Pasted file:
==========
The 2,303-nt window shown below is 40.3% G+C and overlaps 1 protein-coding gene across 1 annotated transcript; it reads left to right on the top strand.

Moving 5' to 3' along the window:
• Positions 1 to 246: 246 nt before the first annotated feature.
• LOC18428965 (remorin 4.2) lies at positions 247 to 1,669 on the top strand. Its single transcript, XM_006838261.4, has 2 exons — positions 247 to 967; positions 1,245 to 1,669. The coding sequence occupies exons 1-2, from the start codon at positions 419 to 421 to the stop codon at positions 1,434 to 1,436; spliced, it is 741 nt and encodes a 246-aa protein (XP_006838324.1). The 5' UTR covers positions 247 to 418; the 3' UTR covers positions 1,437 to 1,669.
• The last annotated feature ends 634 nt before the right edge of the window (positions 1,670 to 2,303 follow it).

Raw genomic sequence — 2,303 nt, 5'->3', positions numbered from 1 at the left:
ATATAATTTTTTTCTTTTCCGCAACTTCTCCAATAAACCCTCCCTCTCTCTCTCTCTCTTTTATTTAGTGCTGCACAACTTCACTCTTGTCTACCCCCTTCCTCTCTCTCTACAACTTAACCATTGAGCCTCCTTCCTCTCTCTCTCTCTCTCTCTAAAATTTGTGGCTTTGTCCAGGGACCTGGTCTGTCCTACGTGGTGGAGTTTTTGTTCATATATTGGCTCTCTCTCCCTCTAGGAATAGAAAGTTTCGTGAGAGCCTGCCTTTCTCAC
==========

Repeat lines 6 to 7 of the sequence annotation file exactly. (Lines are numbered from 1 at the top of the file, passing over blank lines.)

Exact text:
Raw genomic sequence — 2,303 nt, 5'->3', positions numbered from 1 at the left:
ATATAATTTTTTTCTTTTCCGCAACTTCTCCAATAAACCCTCCCTCTCTCTCTCTCTCTTTTATTTAGTGCTGCACAACTTCACTCTTGTCTACCCCCTTCCTCTCTCTCTACAACTTAACCATTGAGCCTCCTTCCTCTCTCTCTCTCTCTCTCTAAAATTTGTGGCTTTGTCCAGGGACCTGGTCTGTCCTACGTGGTGGAGTTTTTGTTCATATATTGGCTCTCTCTCCCTCTAGGAATAGAAAGTTTCGTGAGAGCCTGCCTTTCTCAC